A friend of mine was recently challenged to a debate. He is fully capable of defending his position and I have no doubt that he would impress his audience with his knowledge and wisdom. However, I thought the particular debate would be unwise for several reasons and I wrote them in the following article.
After I wrote it, I realized that it had applications beyond the particular theological argument I was addressing. In fact, many within the church community would do well to understand the risks of a debate structure in answering challenges. Politics, work situations, community organizations, even families suffer certain risks from debate-structured discussions. Even those who come here to learn about narcissism will find these points to be familiar.
So I offer the article here and welcome your comments.
WHEN NOT TO DEBATE
As Americans, we believe in debate. We have been taught that reasonable discussion on various sides of a topic will lead to a reasonable conclusion that all can accept. If every voice is given equal opportunity and status, truth will prevail.
In fact, that rarely happens.
There are several reasons to avoid debating, particularly when the challenger wishes to debate the status quo. Here are just a few:
- Audience – There are four audiences in these debates: those who already support the current speaker; those who already disagree with the current speaker; those who have not yet made up their minds on the issue; and those who are outside the issue but enjoy the entertainment. That means three out of four are unnecessary. Those who already support one side over the other will very rarely be changed by a debate. Even if their side obviously loses, they will find excuses for the loss and carry on. Within the fourth audience, the ones who haven’t made up their minds, there will probably be many who will never come to a conclusion and the debate will not affect that. Thus, for many debates, the purpose of convincing the audience is insignificant.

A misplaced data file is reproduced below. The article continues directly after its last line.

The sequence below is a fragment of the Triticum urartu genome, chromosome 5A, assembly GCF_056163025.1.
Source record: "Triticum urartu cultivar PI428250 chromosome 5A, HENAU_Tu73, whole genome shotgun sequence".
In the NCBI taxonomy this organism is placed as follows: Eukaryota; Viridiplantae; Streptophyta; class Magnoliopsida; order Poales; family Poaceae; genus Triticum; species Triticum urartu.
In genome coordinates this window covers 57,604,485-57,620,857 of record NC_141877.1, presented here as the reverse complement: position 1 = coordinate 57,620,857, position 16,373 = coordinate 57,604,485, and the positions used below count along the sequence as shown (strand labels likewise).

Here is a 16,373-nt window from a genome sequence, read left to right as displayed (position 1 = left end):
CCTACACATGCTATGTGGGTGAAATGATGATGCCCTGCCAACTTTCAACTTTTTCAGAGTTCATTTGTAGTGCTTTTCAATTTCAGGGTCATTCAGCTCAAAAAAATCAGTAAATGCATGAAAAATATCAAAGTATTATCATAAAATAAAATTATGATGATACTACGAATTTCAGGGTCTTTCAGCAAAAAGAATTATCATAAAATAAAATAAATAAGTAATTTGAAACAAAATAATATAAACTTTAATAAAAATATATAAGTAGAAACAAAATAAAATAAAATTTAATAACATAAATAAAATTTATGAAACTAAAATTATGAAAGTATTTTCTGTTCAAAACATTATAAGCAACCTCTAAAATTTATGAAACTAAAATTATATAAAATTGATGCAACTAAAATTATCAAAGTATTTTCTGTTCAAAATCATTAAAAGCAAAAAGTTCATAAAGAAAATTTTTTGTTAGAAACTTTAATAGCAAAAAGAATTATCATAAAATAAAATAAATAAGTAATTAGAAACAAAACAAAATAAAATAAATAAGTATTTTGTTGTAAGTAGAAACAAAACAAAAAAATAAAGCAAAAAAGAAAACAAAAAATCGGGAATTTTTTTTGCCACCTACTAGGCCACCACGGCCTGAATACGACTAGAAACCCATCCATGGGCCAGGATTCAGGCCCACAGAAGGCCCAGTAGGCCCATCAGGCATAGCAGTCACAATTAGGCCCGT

- The primary reason most challengers wish to debate is for legitimacy. The debate forum, in our culture, appears to give each side equal footing and equal validity. One side may be wrong, but they are considered “worth listening to.” One recent book lists differing perspectives on various theological issues without judgment. By doing so, the author ignores the fact that many of these perspectives have been soundly and widely rejected among evangelicals. The reader is led to assume that these are equally valid perspectives simply because they are listed together. Two sides or more represented in a debate are assumed to be equal. Even though the status quo (SQ) may have superior scholarship and longer tradition, the challenger appears to have the same strength.
- The challenger has the most to win, because he has the weakest definition of winning. While the SQ appears to be burdened with everything included in traditional perspectives, the challenger simply has to create doubts or make the SQ look foolish. Many times the challenger doesn’t care about points or convincing the audience; he simply enjoys the opportunity to state his case and make the traditional look less appealing.
- Playing rules are different between the debaters. While the challenger is easily forgiven for overstating his case and attacking his opponent personally, the SQ is rarely afforded the same privilege. Our culture somehow expects that the underdog must stretch the rules and be more aggressive to make up for the weight of the authority of the tradition. In a Christian culture there is a burden on the SQ to be “nice.”
- The vocabulary is not equivalent. Challengers often redefine words. The audience believes that it understands the words as defined by the tradition, but the challenger uses the same words to mean something else. This deception is rarely explained and, if the SQ points out the discrepancy, the challenger finds a way to sidestep. By changing the definition, challengers give themselves opportunity to deny or affirm with little accountability.